Thursday, 5 September 2013

How to Spot a Guide

Back in 2010, not long after rejoining Girlguiding, we celebrated "Vision". Vision was our centenary finale, celebrating 100 years of the UK's largest charity for girls and young women, and ringing in the next hundred! In Nottingham, Vision was a wonderful event with several thousand members in the city centre. My Brownies rode in on an old London Routemaster, decorated in centenary coloured ribbons and bows - they felt like princesses on a parade!

The following day, I was teaching in a local primary school, a lovely CoE school in the village down the road. I had always noticed certain characters in the school, that they had a certain quiet self-assurance about them and a gift for group work that was particularly impressive amongst the younger ones who often struggle to share and work together. That day, the headteacher had a very special theme for the assembly; he asked that everyone who had their special item in their pockets stand up and put them on. Suddenly, these girls who I had seen as emotionally developed beyond their years all stood up. And the items they put on were their pink neckerchiefs from Vision the night before.

It was this assembly that started me thinking about Girlguiding and the many benefits that we offer young people. Because as much as it's seen to be about the activities (whether they be adventurous ones or more service based), there is something running deeper than that.

In a secondary school I taught at not long after, I had a similar experience. I was teaching music and each group had to put together a composition. They had their task and success criteria, but were largely left to their own development. Those groups with Guides in them had the organisational skills to break the task down, to assign roles, and the confidence to assert themselves as well as support others in their group who were more nervous.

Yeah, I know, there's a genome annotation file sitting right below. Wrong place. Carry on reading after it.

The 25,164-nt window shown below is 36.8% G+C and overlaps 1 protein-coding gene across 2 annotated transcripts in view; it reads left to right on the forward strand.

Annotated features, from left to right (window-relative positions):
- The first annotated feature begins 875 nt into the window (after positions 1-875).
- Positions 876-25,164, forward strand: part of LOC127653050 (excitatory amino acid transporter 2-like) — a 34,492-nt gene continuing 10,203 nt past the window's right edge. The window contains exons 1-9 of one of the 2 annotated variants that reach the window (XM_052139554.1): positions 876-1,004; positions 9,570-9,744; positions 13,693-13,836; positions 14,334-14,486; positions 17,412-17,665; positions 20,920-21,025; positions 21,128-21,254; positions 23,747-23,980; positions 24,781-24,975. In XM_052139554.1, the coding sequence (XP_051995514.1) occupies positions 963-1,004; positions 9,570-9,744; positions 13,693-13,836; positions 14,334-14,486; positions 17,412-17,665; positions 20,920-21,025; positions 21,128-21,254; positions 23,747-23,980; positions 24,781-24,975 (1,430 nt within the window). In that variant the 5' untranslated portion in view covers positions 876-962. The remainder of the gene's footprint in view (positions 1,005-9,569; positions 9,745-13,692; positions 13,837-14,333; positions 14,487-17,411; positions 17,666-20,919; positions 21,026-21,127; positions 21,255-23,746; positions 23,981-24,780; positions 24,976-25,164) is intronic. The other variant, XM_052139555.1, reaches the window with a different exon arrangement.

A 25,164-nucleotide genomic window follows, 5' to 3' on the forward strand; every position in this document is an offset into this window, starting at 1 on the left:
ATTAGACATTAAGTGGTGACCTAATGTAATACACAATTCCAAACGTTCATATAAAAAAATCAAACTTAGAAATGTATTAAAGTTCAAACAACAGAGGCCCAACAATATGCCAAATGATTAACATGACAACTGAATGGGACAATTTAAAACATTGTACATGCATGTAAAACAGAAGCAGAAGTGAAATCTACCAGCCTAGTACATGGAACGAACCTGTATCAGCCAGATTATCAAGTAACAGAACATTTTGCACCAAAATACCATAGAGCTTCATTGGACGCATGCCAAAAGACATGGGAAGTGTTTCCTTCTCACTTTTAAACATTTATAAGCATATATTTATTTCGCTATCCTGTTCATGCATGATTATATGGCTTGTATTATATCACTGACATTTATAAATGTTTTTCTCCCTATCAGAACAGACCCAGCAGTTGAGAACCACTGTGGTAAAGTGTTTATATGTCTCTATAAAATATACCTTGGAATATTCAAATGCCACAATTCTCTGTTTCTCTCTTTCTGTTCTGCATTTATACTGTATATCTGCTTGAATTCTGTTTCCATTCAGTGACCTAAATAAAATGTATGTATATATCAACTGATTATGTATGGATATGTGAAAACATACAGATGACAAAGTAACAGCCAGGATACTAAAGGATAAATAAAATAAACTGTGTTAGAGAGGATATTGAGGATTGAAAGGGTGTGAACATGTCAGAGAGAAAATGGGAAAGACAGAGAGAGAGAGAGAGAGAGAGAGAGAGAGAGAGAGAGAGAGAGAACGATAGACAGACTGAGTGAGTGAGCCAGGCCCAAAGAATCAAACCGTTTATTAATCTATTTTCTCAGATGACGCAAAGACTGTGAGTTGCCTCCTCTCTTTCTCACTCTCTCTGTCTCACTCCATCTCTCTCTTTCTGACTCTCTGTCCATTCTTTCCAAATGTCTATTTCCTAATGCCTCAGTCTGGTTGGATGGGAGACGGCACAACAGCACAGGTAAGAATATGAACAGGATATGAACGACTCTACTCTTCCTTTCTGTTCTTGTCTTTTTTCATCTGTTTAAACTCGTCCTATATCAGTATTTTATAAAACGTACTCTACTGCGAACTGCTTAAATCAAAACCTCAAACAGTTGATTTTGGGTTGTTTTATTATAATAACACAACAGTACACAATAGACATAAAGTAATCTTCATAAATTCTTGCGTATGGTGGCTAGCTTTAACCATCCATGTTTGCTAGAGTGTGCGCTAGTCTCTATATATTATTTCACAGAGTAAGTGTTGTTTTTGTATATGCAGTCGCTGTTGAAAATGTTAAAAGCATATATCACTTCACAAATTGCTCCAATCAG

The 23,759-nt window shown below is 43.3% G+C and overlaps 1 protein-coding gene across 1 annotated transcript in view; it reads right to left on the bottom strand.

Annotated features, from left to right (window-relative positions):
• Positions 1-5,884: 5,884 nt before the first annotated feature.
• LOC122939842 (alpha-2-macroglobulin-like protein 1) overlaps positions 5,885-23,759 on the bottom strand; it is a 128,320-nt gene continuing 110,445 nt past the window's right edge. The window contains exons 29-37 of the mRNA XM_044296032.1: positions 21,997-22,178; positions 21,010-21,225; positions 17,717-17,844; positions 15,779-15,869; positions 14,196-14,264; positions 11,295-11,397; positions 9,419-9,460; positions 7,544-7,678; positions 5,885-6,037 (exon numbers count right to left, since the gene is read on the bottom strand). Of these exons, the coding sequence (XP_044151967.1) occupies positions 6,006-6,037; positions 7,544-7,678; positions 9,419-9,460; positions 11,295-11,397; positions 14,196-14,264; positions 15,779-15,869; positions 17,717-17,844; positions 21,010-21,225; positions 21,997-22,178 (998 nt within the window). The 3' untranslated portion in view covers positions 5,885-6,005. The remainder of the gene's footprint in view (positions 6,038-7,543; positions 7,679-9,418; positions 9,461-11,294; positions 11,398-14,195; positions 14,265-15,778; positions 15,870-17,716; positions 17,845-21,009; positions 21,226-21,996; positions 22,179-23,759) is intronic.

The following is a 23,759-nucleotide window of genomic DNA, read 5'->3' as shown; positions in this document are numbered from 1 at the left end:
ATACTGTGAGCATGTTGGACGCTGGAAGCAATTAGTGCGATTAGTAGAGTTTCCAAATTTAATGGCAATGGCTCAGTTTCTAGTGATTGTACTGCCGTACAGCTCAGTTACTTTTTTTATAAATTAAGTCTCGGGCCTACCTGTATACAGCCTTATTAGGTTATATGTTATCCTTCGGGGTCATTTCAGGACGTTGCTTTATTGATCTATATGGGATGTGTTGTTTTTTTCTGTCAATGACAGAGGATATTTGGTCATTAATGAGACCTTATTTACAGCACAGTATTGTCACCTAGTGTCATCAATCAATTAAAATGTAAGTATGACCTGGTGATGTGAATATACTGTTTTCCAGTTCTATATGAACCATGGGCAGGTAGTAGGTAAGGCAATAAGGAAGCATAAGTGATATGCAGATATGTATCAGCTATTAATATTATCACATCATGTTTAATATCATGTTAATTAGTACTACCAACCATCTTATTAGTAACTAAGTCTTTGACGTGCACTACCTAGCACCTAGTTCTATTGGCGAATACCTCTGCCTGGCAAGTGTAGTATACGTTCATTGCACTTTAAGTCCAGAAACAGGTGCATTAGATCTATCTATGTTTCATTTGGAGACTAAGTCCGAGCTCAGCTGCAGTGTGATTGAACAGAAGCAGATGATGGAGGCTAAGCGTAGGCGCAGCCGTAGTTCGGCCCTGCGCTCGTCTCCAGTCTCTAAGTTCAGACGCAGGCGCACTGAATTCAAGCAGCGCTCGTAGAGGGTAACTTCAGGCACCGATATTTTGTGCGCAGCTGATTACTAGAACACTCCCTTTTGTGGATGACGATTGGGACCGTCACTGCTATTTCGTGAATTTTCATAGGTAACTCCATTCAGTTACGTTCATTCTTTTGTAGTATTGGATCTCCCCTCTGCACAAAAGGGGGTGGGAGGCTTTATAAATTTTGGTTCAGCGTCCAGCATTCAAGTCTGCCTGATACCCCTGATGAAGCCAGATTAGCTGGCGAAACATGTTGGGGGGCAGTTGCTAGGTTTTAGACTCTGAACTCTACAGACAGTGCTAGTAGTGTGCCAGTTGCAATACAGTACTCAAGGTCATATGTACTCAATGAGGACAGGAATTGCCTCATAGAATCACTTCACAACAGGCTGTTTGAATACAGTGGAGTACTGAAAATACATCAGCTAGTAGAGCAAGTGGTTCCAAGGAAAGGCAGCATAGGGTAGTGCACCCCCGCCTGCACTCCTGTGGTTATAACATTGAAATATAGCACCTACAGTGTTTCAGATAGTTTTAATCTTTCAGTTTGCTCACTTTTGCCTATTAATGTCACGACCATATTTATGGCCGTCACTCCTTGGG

Similarly, this last summer, my new GCSE German group had two young ladies who I instantly recognised to be Senior Section members, before they even told me. How could this be possible?

It's because, right from the start, we use our five essentials. A varied and balanced programme is just one of the five, and it is important to give our girls challenge, variation and opportunity. But we look after each member as an individual to build their self-esteem. It is often thought by education professionals and behavioural psychologists that children with higher self-esteem and stronger support networks tend to thrive at school, that they are calmer, more thoughtful and engage more consistently with their work. We teach them to work in small groups, both as leaders and as team members. Sometimes this involves team games, sometimes it involves problem solving and sometimes, as with my Rangers, it involves them each planning an evening for the other girls. And we also ask our members to govern themselves as much as they can, as early as they can. It may mean choosing their favourite activity, or a sixer that takes a register each meeting, or it could be a Senior Section member taking some responsibility for the unit budget. But they are making the decisions, they are leading, they are learning to look after others as well as themselves.

Girlguiding has a holistic approach to child development - teaching about relevant issues in a non-formal environment, offering new activities as well as encouraging transferable skills. And part of this holistic approach, of course, is our fifth essential, the framework for our organisation - our Promise. We show girls that their beliefs and their own world views are important, that to look out and understand and help the world, they need to look in and understand themselves too. We teach them the importance of community, help them explore morality, honesty, how to overcome challenges, what it really means to try their best.

One of the additional key elements of Girlguiding's ability to develop the girl, in my experience, lies in the simple fact that it's not school. I have worked with Rainbows, Brownies and Guides who have struggled academically for various reasons, but have thrived in Guiding without the pressure and expectations that accompany targets, assessments, constant reminders about spelling and punctuation. I have worked with several of my Brownies and been surprised by the notes left for me by their class teachers and even said, "Did you know that L is really good at this?" And the knowledge that they are valued members of a community, that they have their own strengths and abilities, builds their confidence at school and helps them face their everyday challenges with grace and determination.

And, of course, the girl's unit - whether it be Rainbows, Brownies, Guides or Senior Section - is a safe, girl-only space. So often there is a huge gender-divide in the classroom, one that is often (consciously or not) compounded by the staff in there who reinforce the stereotypes and the thought that boys should be louder, more boisterous, more confident. Girlguiding allows development space away from these stereotypes and pressure. 

If only every girl got that chance.

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